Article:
I have served/am still serving on the County Planning Commission for 10+ years, on my village's planning commission for 5 years, on the County Housing Bank Commission, on the Board of the local Community Land Trust building affordable housing, on the Boards of several infant-care/preschool/elementary schools in the community, as the Commissioner of our Port District, as a Board Member of our Firefighter/EMT association (our union, essentially), as a member of our county's amateur-radio Auxiliary Communication Services emergency response organization, as a 4H volunteer, as a Coast Guard Auxiliary member, as a Board member of a local group which pursues challenges to overreaching land-use regulations through the court system, as a delegate for a political party, as a firearms safety/skills instructor, and some other odds-and-ends that escape me at the moment.
    I volunteer for zip, zero, nada. In the past I have been a volunteer caretaker, a volunteer gardener, a volunteer security consultant, a volunteer baseball coach, a volunteer soccer coach, a volunteer scout leader, a volunteer deacon, a volunteer grief counselor, a volunteer visitation servant, a volunteer Park Rangers assistant, a volunteer tax preparer, a volunteer firearms instructor, and a participant in Habitat for Humanity. I did this while working a full time job in law enforcement and some of it took me away from my wife and kids. Which I now regret. After a lifetime of saying,”Yes.” I now say, “No.”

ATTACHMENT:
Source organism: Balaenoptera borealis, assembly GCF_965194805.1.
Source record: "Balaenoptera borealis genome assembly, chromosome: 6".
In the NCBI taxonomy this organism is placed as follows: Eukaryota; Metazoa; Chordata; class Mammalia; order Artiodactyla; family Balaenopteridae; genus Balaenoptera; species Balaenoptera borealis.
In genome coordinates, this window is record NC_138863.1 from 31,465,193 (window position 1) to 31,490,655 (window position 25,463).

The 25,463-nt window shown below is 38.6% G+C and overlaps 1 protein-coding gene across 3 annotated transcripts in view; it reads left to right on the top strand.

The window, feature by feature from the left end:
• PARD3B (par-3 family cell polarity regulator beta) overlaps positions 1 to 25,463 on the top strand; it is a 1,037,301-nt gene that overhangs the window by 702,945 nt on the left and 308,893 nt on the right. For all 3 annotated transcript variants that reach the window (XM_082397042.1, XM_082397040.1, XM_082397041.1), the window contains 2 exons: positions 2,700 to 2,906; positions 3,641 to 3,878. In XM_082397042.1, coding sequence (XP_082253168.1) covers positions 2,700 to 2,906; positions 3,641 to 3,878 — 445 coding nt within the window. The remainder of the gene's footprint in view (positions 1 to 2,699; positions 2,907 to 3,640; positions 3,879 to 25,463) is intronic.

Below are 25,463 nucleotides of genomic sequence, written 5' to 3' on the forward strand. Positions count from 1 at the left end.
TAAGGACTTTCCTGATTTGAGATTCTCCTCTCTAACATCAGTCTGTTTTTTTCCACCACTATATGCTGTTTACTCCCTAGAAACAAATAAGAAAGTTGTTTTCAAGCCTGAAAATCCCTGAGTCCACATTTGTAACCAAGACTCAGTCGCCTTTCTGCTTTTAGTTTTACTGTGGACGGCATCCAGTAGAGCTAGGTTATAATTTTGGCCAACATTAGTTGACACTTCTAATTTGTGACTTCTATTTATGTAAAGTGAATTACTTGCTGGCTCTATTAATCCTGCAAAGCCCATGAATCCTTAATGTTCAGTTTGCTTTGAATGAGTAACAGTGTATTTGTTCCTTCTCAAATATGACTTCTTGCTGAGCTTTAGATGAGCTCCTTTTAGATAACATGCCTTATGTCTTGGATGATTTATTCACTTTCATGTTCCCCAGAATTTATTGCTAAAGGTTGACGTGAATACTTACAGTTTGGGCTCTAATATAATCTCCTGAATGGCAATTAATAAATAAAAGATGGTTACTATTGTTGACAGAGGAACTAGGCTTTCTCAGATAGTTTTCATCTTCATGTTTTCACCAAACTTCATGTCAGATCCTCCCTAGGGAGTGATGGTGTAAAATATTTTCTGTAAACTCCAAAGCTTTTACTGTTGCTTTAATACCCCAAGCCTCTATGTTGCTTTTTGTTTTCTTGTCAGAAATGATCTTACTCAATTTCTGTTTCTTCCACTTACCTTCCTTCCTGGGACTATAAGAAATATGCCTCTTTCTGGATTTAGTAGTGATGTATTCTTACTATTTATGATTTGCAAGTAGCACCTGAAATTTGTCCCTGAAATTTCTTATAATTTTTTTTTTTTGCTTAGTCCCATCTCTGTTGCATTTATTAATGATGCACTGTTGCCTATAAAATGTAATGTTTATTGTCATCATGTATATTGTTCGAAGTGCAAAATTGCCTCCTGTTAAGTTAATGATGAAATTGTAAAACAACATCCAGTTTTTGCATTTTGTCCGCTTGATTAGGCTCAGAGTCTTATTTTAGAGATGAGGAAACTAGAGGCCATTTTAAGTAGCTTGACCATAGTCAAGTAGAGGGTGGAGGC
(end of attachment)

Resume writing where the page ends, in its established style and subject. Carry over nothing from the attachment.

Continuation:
Thanks to people like bae for making it possible for me to say ,”No.”. I have a little ways to go before I hit 60.

  8. #8
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    At 56, my husband was retired, really laid off, and had to find something to do. In the last 10 years, he has become a permanent volunteer for Habitat for Humanity (we have a large group here that build 25-30 homes a year), delivers food to a small food pantry once a week and on "off time" builds ramps with a local group for people who cannot afford them.

    I on the other hand dont volunteer outside the home but make quilts for a variety of organizations from Quilts of Valor to a camp for sick kids. I dont like the often required regimentation of group work. So we balance each other.

  9. #9
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    Kudos to you for your contributions to society! These stories are fantastic.

    Thank you so much for your education of me about the world of men and volunteerism!